Is a buyout a good deal? - MoneySense

Is a buyout a good deal?

You may walk away with several months of pay. But buyout offers are rarely as tempting as they look.

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From the May 2009 issue of the magazine.

As the recession bites, more and more employers are offering buyout deals. If you come into work and find that your boss has posted a notice inviting interested employees to contact human resources, should you jump at the opportunity to cash out?

It is tempting. In the best possible case, you could walk away with several months worth of salary, go relax on a beach somewhere, then come back and immediately find a new job.

Unfortunately, taking a buyout is rarely that simple. The first question you should ask yourself is if your employer is in serious trouble. If you suspect your workplace is about to go belly-up, grabbing a buyout is nearly always a smart idea, since you could end up with nothing in a bankruptcy.

But that isn’t the case most of the time. And that’s why considering a buyout deal can be a lot like playing poker. In most non-unionized companies, employers announce that buyout deals are available—but they won’t spell out the details until you volunteer.

The problem is that volunteering for a buyout puts you in danger. If you express interest, and the deal’s not as lucrative as you expected, it’s tough to say no thanks without repercussions. “At that point you’ve basically told your boss you’re not committed to the company,” warns Fiorella Callocchia, a human resources consultant in Mississauga, Ont. When layoffs come—and they often follow a buyout offer—don’t be surprised if you’re the first pushed out the door.

To avoid nasty surprises, develop realistic expectations about how much money is likely to be on the table. A junior employee will probably be offered no more than two weeks’ severance pay for every year that he or she has been with the company. A mid-level manager might get two to three weeks for every year of seniority. Anyone with keys to the executive washroom will get around a month per year of service. No matter how many years you’ve put in, there will be limits. Lower level employees top out at around half a year’s pay; higher-ups at a year and a half.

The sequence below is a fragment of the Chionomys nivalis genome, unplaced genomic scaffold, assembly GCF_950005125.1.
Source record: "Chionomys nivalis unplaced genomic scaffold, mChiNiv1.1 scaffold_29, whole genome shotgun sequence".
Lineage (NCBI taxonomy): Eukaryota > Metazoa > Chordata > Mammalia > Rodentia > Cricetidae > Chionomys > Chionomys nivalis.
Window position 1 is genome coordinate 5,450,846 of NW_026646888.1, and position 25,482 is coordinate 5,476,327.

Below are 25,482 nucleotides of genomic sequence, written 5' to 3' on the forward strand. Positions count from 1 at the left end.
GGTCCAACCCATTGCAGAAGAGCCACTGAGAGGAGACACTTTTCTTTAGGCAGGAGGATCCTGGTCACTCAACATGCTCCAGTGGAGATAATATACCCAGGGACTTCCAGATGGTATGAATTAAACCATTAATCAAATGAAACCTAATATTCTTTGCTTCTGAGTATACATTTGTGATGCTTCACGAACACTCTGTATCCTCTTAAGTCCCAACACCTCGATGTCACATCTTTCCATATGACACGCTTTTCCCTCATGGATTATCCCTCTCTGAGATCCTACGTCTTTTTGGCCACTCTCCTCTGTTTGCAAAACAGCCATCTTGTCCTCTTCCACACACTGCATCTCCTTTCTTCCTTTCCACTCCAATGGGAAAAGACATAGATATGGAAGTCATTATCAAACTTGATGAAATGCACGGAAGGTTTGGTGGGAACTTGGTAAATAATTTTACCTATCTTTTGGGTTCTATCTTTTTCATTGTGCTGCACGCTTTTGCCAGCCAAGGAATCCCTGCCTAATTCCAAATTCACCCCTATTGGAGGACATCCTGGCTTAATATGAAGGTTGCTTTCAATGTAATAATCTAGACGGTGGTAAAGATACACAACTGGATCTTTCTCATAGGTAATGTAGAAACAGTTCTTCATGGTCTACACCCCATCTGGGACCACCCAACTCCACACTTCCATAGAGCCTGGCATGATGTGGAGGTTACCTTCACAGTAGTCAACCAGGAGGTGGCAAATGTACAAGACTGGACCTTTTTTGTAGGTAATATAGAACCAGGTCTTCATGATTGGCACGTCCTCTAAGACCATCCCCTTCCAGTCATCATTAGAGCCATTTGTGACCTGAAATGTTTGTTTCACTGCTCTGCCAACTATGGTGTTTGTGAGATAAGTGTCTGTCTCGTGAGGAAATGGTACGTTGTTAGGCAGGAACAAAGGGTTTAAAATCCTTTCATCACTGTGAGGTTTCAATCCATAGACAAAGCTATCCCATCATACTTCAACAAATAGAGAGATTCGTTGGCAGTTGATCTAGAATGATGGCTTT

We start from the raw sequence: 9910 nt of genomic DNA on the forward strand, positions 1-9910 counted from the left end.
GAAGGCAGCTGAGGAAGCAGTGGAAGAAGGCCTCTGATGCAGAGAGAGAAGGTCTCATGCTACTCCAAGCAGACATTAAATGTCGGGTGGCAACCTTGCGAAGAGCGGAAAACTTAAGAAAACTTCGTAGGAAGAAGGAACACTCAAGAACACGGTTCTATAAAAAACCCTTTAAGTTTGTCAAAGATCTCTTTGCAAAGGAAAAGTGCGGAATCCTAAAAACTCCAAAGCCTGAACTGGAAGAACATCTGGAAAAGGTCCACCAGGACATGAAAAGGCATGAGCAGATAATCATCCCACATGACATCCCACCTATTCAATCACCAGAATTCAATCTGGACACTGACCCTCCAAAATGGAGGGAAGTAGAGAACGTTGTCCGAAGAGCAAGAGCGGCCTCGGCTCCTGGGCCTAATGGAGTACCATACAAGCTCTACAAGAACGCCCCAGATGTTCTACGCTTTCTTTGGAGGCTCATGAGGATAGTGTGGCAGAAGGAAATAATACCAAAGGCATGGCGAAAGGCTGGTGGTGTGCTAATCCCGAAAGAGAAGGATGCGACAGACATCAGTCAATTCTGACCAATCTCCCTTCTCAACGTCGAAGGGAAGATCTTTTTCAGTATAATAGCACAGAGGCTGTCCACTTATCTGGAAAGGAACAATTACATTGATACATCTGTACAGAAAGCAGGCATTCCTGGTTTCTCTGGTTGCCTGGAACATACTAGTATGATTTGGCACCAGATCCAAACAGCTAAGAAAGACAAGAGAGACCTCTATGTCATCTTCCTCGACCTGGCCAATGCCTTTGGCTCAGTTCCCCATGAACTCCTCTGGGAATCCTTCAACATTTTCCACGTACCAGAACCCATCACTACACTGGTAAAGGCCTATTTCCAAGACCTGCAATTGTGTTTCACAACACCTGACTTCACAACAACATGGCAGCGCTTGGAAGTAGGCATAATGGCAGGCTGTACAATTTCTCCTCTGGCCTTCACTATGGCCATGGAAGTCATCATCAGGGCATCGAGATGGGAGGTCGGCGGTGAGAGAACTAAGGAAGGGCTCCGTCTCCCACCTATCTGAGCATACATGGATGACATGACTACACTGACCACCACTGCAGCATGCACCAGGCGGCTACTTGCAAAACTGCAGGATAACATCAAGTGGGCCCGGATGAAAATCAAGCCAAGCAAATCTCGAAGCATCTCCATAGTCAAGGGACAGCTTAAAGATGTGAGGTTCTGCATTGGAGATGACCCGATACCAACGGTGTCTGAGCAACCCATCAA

You should limit your expectations about how much a buyout can change your life. “People think they’re going to go back to school and start a new career, or do something else amazing with the money,” says Stephen Viscusi, a New York-based human resources expert and author of Bulletproof Your Job. What tends to happen is they buy a new car or go on vacation, and the money runs out. “And then they can’t find another job.”

If you are still determined to take the money and run, here are a few tips that can help you on your way out the door:

Negotiate for more

Never accept the first buyout offer. Even a junior employee should demand more than two weeks’ severance per year of service, says Daniel Lublin, an employment lawyer in Toronto. He points out that companies are supposed to calculate severance based on more than just tenure. The older you are, the more you should receive. How long it will take you to find a new job also matters. A good starting point is to argue for a month’s pay per year of service.

Lump sum vs. salary continuance

Companies pay severance in one of two ways: in a lump sum, or broken up into continuing paycheques—a practice known as salary continuance. Given a choice, you should go for the lump sum if you think you can find another job fast. This ensures you keep every penny. Otherwise, employers will cut off your severance paycheques the minute you find work.

On the other hand, if you expect to be unemployed for a long time, go for salary continuance since you usually get an extra month or two of severance pay for picking this option. You should also choose salary continuance if your spouse doesn’t have a benefits program at work. Salary continuance usually means your benefits will continue for the duration of your paycheques.

Shelter your money

Lump sum severance works best when you can shelter it from the taxman. Depending on how much unused RRSP contribution room you have, ask your employer to dump all or part of your severanceinto your RRSP. If you don’t shelter your buyout, watch out. You could end up owing thousands to the government at tax time.

Of course, if you really want to avoid frittering away your severance money, you’ll get out there and find another job fast. Then you’ll really be jumping for joy

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